The first article (found first through EBSCO and later through this link) provides all sorts of great information on practical use of blogs in the classroom. He cites the major advantages as:
- Interactivity between teachers and students (i.e. Teacher poses a question, students comment and respond on the blog)
- Interactivity between students (students can read and post on other students' blogs)
- Continued class discussion after school is over
- Students can view homework assignments from the blog
- Students can ask questions and receive feedback
- Parents (given the possibilities for logging in) can see what's going on in the classroom and even contribute their ideas and knowledge
There are some worries that come along with this. "Safety provisions are essential," Risinger writes. Blogs, by nature, are meant to be read by more than just the writer. For safety reasons (as with anything on the internet these days), it's not a good idea for students to have that kind of a wide audience. Moving student blogs away from places like Blogger.com (no matter how much I like it here) and on to a school district's server can help eliminate this security problem. If your district doesn't have blogging software, one article I read suggested using the free, open-source program Movable Type as an option to get started. In one of the previous posts here, a commenter mentioned that having the blogs hosted this way helps "assure parents ... that the public was not permitted to read student posts."
There are quite a few websites dedicated to offering the same kinds of services to educators. The one that stands at the forefront is called Edublogs.
The introductory video found at their website.
This site was founded by the Australian former-educator, James Farmer. His purpose was to not only give teachers a place for their students to blog, but also to give them the resources to do so effectively. What I like most about this particular site is that everything is completely free unlike some websites (an important issue for many teachers). The only downside I can find is the fact that its hosted on the other side of the planet, so load times can be a little longer than what I'd prefer. Other than that, it looks promising.
There are quite a few reasons you should look into blogging for your classroom. I read a rather revealing article on student motivation published in the NCTE journal, Voices from the Middle. In it, Sylvia Read demonstrates how blogs fulfill certain needs that students have while accomplishing school work at the same time. She refers to certain relatedness needs that all humans have (see: Maslow's Hierarchy of Needs for details) that can be fulfilled through blogging. She states, "Bloggers can meet their relatedness needs because they can receive feedback on their posts through commenting. They can also connect with others by reading their blogs and learning how their lives are both similar to and different from their own." One of the bloggers, Katie, that she corresponded with during the writing of her article stated, "It's my own little energy release I guess ... I like writing even if nobody reads it." From my own experience with blogs when I was a teenager (and even later in life), I can agree with her. Sometimes, you just want to put your feelings out in a place where they can be read, even if they won't be.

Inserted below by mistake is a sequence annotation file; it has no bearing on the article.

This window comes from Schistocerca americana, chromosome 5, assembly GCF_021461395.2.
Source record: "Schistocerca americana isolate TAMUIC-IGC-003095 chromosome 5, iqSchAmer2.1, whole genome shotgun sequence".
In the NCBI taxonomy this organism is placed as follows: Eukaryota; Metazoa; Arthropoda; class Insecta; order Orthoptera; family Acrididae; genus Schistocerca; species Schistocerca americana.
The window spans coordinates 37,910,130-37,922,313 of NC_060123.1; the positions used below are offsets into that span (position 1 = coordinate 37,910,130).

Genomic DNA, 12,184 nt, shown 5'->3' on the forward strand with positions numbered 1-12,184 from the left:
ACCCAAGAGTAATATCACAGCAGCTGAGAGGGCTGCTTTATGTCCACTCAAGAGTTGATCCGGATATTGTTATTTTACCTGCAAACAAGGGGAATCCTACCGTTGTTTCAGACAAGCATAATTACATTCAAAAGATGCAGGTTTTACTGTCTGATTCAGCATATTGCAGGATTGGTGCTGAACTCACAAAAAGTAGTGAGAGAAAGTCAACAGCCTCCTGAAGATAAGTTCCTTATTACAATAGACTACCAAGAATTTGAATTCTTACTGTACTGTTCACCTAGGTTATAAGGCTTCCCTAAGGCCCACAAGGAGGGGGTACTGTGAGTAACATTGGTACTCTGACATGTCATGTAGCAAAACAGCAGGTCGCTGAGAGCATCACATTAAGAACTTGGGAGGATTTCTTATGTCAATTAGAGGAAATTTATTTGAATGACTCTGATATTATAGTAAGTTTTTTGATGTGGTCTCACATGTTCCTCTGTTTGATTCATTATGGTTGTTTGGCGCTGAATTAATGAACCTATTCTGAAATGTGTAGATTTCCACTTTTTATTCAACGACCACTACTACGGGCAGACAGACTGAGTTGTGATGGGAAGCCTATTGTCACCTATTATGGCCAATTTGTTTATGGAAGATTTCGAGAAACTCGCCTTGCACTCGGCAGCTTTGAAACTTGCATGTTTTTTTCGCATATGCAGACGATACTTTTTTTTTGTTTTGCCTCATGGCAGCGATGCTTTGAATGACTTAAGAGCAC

Later in the article, Read brings up the examples from a study by Janet Emig showing that students "spent much more time planning, drafting, and revising their self-sponsored writing than they did with their school-assigned writing." She also brings up the power of peer responses on blogs over teacher grading. This brings up a huge point. There are many students (myself included) who hate "writing for the teacher." It drives me nuts! Having to sacrifice certain aspects of your own writing style so that a teacher doesn't get offended can be more than aggravating. Blogs give the opportunity to teachers to seem less like authority figures and more like educated peers, especially when combined with the comments of other students. Rather than feeling validation through grades, a student is able to find validation through peer acknowledgement of their published works, which is truly a longer lasting satisfaction.
Here are some additional advantages Read mentions to blogging (some of which can be incorporated into in-class writing):
- Blog topics are [generally] self chosen.
- Blog posts are short and of rough-draft quality.
- Blog posts often involve frequent changes of fonts, backgrounds, and other design features, which adds an element of "fun."
- Due to the lessened pressure for "correctness," blog posts help enhance writing fluency.
WRITING SOFTWARE AND WEBWARE IN THE AGE OF SOCIAL COMPUTING. By: Doe, Charles, MultiMedia & Internet@Schools, 15464636, Jul/Aug2007, Vol. 14, Issue 4 (Click here if you have access to BYU's HBLL Resources)
From the English Journal:
Using Weblogs in the Classroom by Greg Weiler
Vol. 92, No. 5, May 2003
Students' New Links to Literacy: Student Writers Travel the Infinite Page by Maureen Sara
Vol. 90, No. 2, November 2000
A Semester of Action Research: Reinventing My English Teaching through Technology by Nancy Traubitz
Vol. 87, No. 1, January 1998